ISLAMABAD/LONDON: Pakistan Tehreek-e-Insaf (PTI) leader Jahangir Khan Tareen’s offshore trust is a “settler-directed/controlled trust” in which the trustees have minimum control and his children can benefit only either 150 years or once Tareen has passed away, three experts of trusts in Switzerland and Britain have confirmed after analysing the 38-pages ‘Trust Deed’ presented in the Supreme Court of Pakistan by Tareen in his disqualification case.
Jahangir Tareen has denied that he owns £7 million Hyde House in Newbury, UK, stating that the property belongs to his children through the Trust, established by Tareen’s Shiny View Limited BVI offshore company, but latest forensic analysis establishes that Tareen is the actual owner of the house through the “Trust” in which not only his children have absolutely no control but the Trustees are also powerless while the total control and ownership firmly remains with Tareen – a fact he has denied in Pakistani courts.
In background interviews, experts have forensically dissected the offshore trust, which controls the £7 million Hyde House in Newbury, near Oxford. Experts said that Swiss trust administrators, regulated by Swiss Financial Market Supervisory Authority (FINMA), cannot provide trust management services in the UK as claimed by Tareen’s lawyer before the court that the trust deed was signed in London. Tareen’s Trust Deed clearly established that it was signed in Geneva, raising questions about links with Swiss accounts.
Experts agree that Tareen’s offshore trust is a “sham trust” in which the trustees have minimum control and schedule III and IV establishes that Tareen’s children only become beneficiary after Tareen’s death or after 150 years.
They explained that in the UK, an offshore trust is primarily aimed at UK non-domiciled high value persons like Mr Tareen. It is an arrangement entered into by a person (or group) known as the “Trustee,” and a distinct person or group of people known as the “Settler,” by which provisions are made in a binding, legal form known as the “Deed of Trust”. Trustees are “HSBC Guyerzeller Trust Company, Geneva” which set up the trust. Present Trustees are EFG Wealth Solutions, Jersey. The beneficiaries during Tareen’s lifetime are Mr and Mrs Jahangir Tareen and after his death his spouse and children.
Legally, Trust Residency is a very critical concept and the trustee of the settlement is a Trust Company resident in Switzerland. But this trust for the purposes of Her Majesty’s Revenue and Custom (HMRC) is “not resident trust in the UK” and this fact has serious tax implications for Settler (Mr Tareen), the Trustees HSBC Guyerzeller and beneficiaries (Mr and Mrs Tareen).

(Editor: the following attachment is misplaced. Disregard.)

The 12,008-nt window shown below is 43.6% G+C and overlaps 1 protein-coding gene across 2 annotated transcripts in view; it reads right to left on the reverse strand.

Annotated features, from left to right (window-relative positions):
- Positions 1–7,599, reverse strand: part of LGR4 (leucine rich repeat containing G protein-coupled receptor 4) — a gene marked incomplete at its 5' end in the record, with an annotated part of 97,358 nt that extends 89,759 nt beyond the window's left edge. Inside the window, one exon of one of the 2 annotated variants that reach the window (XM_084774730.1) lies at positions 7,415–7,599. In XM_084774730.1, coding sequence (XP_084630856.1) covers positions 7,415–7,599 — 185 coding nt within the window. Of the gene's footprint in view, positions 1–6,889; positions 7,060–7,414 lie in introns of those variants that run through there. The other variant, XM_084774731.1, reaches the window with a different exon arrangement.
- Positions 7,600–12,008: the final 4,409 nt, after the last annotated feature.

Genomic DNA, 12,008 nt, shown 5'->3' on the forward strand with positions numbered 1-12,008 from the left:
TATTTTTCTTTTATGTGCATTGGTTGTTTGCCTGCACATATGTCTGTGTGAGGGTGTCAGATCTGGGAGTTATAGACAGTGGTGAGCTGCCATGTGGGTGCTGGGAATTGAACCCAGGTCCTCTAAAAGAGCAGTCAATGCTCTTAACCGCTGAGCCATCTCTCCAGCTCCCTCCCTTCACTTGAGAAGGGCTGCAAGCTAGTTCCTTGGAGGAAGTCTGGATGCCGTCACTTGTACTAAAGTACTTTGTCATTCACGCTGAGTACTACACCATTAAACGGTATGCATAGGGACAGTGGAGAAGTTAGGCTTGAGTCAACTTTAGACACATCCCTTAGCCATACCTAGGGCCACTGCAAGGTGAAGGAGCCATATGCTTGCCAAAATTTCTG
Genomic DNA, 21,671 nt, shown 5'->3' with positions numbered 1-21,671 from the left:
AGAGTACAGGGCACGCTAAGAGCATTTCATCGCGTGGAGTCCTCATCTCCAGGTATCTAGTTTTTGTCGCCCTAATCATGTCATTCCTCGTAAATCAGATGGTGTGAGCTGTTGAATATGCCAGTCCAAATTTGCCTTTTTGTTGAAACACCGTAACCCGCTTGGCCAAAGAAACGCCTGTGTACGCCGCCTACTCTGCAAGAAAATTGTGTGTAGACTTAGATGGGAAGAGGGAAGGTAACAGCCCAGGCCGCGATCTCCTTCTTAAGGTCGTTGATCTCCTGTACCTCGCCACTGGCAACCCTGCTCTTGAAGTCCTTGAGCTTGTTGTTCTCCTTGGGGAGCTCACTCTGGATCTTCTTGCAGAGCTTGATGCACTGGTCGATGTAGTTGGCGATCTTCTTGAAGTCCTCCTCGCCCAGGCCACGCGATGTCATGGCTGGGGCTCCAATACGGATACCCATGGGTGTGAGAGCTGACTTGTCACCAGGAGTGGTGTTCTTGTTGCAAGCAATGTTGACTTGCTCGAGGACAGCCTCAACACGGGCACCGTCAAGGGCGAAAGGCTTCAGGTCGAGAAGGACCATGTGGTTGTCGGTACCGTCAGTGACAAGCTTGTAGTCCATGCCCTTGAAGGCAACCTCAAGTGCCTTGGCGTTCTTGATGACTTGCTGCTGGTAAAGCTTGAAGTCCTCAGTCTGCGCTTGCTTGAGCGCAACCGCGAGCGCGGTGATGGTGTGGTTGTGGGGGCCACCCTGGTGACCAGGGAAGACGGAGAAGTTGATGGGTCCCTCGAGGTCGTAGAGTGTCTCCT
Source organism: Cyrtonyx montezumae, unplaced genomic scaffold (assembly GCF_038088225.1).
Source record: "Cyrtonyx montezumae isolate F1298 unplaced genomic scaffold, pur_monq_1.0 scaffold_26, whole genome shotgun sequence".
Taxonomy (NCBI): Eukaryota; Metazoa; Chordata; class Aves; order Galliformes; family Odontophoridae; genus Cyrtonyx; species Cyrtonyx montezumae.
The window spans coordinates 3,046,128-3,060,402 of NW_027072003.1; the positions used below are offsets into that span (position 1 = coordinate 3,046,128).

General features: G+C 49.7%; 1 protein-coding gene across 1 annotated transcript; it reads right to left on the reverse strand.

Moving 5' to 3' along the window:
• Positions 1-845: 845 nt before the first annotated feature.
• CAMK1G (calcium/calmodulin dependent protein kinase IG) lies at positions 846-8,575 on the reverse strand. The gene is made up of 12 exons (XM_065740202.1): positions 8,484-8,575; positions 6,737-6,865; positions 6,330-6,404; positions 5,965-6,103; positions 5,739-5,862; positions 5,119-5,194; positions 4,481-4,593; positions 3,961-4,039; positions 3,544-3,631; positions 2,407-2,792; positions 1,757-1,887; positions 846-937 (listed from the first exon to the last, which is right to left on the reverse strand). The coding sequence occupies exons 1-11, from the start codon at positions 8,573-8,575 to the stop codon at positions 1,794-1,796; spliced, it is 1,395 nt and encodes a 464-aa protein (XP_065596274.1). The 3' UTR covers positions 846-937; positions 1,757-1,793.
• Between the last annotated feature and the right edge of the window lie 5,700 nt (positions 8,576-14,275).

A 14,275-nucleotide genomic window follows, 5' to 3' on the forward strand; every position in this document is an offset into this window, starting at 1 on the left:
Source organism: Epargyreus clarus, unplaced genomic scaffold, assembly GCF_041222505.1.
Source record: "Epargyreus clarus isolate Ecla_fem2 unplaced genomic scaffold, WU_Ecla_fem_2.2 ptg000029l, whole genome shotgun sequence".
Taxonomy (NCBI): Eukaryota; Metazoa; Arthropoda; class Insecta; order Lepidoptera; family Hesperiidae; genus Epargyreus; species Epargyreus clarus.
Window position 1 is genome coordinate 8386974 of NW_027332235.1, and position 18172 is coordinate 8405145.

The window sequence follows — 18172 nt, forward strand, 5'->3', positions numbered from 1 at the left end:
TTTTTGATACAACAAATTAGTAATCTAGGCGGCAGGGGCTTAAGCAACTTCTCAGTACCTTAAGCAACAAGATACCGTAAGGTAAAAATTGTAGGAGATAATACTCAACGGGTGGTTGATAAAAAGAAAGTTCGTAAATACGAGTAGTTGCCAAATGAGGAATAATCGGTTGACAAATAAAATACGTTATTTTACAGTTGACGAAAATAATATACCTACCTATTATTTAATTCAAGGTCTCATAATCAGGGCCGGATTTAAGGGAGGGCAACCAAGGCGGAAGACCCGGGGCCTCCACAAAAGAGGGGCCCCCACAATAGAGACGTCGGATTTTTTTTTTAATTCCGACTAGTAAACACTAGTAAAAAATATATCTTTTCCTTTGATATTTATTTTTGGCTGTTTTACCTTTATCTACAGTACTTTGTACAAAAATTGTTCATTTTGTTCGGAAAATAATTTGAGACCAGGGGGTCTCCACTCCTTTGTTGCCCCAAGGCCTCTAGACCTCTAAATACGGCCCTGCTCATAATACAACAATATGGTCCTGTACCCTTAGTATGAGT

Forensic analysis reveals who the beneficial owner of a trust is or can be. According to the HMRC rules on anti-money laundering guidance for trusts, the beneficial owners of trusts are: any individual who is entitled to a specified vested interest in at least 25% of the capital of the trust property; persons in whose main interest the trust is set up and any individual who has control over the trust. Control means a power (whether exercisable alone, jointly with another person or with the consent of another person) under the trust instrument or by law to dispose of, advance, lend, invest, pay or apply trust property; add or remove a person as a beneficiary or to from a class of beneficiaries; appoint or remove trustees; direct, withhold consent to or veto the exercise of any of the above powers.
According to the Money Laundering Regulations 2007 of HMRC (Clause 6), the beneficial owners are the individuals (or individual) behind the trust who ultimately own or control the trust or on whose behalf a transaction or activity is being conducted and beneficial owner is one who owns or controls more than 25%, of the assets or voting rights, or who otherwise exert control, even where these interests are held indirectly.
Experts held that in the light of definition of beneficial owner and beneficiaries as defined in the UK laws, Jahangir Tareen has absolute control of the trust and he holds major interests and benefits of the trusts.
During the hearing at the Supreme Court, the court didn’t ask Jahangir Tareen to provide details of the Random Trust, a Cayman trust, settled and administered by HSBC Guyerzeller, Switzerland (Geneva) Office, which is currently being administered by EFG Wealth Solutions, Jersey. It is strange that neither lawyers nor the court asked the regulators, the Swiss Financial Market Supervisory Authority and Jersey Financial Services Commission for complete details of Random Trust, which they are bound by law to provide to courts.